Friday, August 28, 2015

Welfare Fail in San Pedro, CA (and What to Do About it)

Welfare is a short-term fix for an immediate crisis,  but it must not turn into a way of life, and it cannot be a lifestyle.

Fifteen years ago, I worked in a San Pedro foodbank called "The Crossing". While working their in Thanksgiving, I noticed that some of the homeless and needy who arrived there had an imperial attitude. They expected their food, and would get huffy and arrogant if they did not get what they wanted when they wanted it.

Welfarism is poisonous on many levels. It breeds sloth and insolence in people, enabling them not to work or provide anything for themselves or to serve others.

An accute example of this welfare entitlement mentality forced a church in San Pedro, CA to stop free lunches.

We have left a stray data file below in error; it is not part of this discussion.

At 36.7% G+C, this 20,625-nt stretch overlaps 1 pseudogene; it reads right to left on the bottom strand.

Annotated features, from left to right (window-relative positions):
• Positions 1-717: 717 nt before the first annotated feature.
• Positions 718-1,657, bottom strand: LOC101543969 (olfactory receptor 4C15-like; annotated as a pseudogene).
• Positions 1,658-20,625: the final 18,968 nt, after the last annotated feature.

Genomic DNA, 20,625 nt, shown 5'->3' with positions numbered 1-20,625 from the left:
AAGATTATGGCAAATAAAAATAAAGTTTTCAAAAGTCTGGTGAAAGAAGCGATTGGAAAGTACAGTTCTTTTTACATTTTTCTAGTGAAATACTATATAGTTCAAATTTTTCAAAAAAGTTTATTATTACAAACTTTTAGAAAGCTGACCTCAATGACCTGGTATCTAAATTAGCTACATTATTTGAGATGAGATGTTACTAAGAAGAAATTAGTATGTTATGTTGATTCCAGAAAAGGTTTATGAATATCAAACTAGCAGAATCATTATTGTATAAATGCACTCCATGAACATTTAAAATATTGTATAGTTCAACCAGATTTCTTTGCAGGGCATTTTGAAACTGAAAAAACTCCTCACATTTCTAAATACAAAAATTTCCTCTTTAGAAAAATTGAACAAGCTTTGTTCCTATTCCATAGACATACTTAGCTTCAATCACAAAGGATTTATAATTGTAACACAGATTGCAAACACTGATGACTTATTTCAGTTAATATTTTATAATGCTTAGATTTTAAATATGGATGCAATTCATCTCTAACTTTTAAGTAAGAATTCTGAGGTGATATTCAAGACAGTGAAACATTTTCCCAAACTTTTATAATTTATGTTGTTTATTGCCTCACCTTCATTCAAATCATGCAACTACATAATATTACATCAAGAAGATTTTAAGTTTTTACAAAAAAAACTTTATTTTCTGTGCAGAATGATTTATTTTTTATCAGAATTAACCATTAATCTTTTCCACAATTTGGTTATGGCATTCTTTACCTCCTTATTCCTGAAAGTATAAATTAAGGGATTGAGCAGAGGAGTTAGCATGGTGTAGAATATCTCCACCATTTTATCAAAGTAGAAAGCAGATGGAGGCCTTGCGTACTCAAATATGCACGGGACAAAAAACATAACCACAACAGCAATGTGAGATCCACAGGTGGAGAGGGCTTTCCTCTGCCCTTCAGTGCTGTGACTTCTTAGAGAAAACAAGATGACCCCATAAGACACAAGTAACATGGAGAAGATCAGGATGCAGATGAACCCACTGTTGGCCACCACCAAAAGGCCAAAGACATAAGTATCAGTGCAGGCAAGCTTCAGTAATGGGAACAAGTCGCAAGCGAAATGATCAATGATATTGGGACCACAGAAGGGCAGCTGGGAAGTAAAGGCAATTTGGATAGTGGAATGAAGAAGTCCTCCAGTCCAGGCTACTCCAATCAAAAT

San Pedro church lunches suspended due to ‘aggressive behavior’

Sign in front of Mary Star of the Sea Church. (Chuck Bennett / Daily Breeze Photographer)

Mary Star of the Sea Catholic Church in San Pedro has temporarily shut down a program that provides free sack lunches to the hungry, many of them homeless, citing aggressive behavior on the part of some of the clients.

Charity cannot become a subsidy for crime or sloth, or abusive behavior. No matter what the circumstances of poor and homeless individuals, an expectation of good behavior remains.

The weekday service, run by volunteers through the church’s Christian Care ministry, is set to reopen Monday, according to a notice posted on the church door this week, but organizers warned that it may end up a permanent closure if behavior doesn’t improve.

Poverty is not  just about a lack of money. Charity has to heal the entire person, not just provide food for the stomach and shelter for the  head. Many people are homeless because of a lack of education and training, some may argue. Did they have a proper upbringing? Did they have support systems as children before becoming adults?